More than two years of brutal conflict in Yemen have led to what the United Nations describes as the worst humanitarian situation in the world.
Airstrikes and fighting have forced over 3 million people from their homes. 60 percent of the population — 17 million people — are suffering from food insecurity and malnutrition, with nearly 7 million people now facing the spectre of famine.
A country collapsing
The intensified hostilities across western and central Yemen continue to displace tens of thousands of people, with many now struggling to cope in abysmal conditions.
Basic services like health or water supply are collapsing. Yemeni agriculture and food production, on which 60 percent of the country relies to live, have been decimated by the conflict. At a time when people desperately need them, vital supplies can’t enter the country, as the flow of imported food has been massively disrupted.
When the conflict escalated two years ago, Sabeer’s family fled the war. They lost their house. Two-thirds of their 110 sheep died and they had to sell most of the others.
Sabeer’s father, Rabii Mohammed has no regular income, but he makes a couple of dollars occasionally by selling wood or helping farmers.
I can’t even give a piece of bread to my kids. I feel helpless, and food and medicine are the only things I’m dreaming about,”
Rabii received 24,500 riyals ($98) from Oxfam’s Unconditional Cash Transfer program in Hajjah governorate, which helped him, at least for now, to buy enough food for his entire family. For many displaced families, it is the only source of support they’ve received for the past two years.
Nemah’s family now live in a small tent that they built themselves, which barely protects them from the cold and the weather.
Before the war, Nemah’s husband was working in Harad market and enjoying a good income. Now he stays in the tent while Nemah goes begging in the streets and other villages, which is the main way for them to get food.
“When I go out to beg and people do not give me anything, I remind myself that actually the situation is bad for everyone. But when I realize that I’ll go back home without anything for my kids, I feel helpless,” said Nemah.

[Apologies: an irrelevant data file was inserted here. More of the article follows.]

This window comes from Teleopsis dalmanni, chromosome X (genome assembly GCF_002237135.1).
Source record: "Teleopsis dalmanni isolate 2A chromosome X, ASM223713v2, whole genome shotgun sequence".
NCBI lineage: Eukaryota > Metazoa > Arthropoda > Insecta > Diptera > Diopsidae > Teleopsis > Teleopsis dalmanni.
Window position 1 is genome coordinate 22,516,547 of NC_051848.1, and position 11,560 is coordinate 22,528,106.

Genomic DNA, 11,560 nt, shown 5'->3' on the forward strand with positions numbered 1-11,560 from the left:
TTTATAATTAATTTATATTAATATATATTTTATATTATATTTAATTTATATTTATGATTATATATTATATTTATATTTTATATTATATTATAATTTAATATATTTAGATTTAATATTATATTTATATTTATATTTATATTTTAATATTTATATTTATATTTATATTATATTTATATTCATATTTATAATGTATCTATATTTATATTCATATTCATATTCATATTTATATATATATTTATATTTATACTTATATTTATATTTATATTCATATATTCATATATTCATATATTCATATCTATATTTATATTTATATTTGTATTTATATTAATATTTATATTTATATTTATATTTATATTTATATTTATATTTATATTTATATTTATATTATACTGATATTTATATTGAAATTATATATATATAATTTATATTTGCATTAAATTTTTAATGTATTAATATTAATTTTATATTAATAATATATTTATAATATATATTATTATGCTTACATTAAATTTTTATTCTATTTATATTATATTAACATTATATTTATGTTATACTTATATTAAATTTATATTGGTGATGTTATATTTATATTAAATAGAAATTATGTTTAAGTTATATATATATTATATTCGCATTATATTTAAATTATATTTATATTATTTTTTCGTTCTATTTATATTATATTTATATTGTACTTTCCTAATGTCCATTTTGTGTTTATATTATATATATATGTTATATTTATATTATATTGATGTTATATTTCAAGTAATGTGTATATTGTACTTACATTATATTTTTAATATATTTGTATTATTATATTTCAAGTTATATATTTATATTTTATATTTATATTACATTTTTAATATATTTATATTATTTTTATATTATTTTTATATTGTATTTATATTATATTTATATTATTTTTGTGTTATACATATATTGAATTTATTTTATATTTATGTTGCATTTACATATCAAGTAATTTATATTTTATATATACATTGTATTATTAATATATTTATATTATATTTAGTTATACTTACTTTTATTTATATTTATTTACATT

Unable to buy food or medicine
Even when food does reach the shops and market stands, too many Yemenis cannot afford to purchase what they need to survive. Families who were forced to flee have lost everything they had. Costs have increased sharply while people are no longer able to make a living.
The only solution for many families is to reduce the amount of food they eat, or give what little they have to their children before themselves. Without a source of income, many families are unable to buy food or medicine, not even bread.
In the absence of a proper diet, malnutrition is on the rise, affecting about 3.3 million children, pregnant women and breastfeeding mothers.
As food prices went up, Yahya’s pension was no longer enough to feed his children. Then, the payments stopped, and he was forced to find another income on the side.
“My youngest son is sick, his body is weak. I went to the hospital and they told me he was suffering from malnutrition. He’s unstable and has to eat healthy food to recover. I am afraid my little son will die and I would blame myself because I couldn’t buy enough food for him.”
Until Yahya received the cash transfer from Oxfam – three monthly transfers of 24,500 YER each ($98), he was even thinking of selling his kidney to help his family. Now he only wishes for the war to stop and food prices to reduce so poor people can survive.
Ali’s family had to flee their home and they now live in the Huth camp for Internally Displaced Persons (IDPs), in Amran governorate.
Among the 2 million of internally displaced people in Yemen, 55% are children. Many are suffering from severe malnutrition.
Oxfam has been working in the camp since late 2015, providing humanitarian assistance to displaced people with safe drinking water and other lifesaving humanitarian aid.
We are also providing over 205,000 people in Al-Hudaydah, Amran, Hajjah and Taiz governorates with cash to enable families to buy food in the local market or livestock so they get a possible source of income, including 35,000 individuals who took part in our cash for work programs.
Global hunger, famine and food security
Around the world, one country is in famine and three others are on the brink — unprecedented in modern times. We must end this crisis now before more innocent women, men and children starve.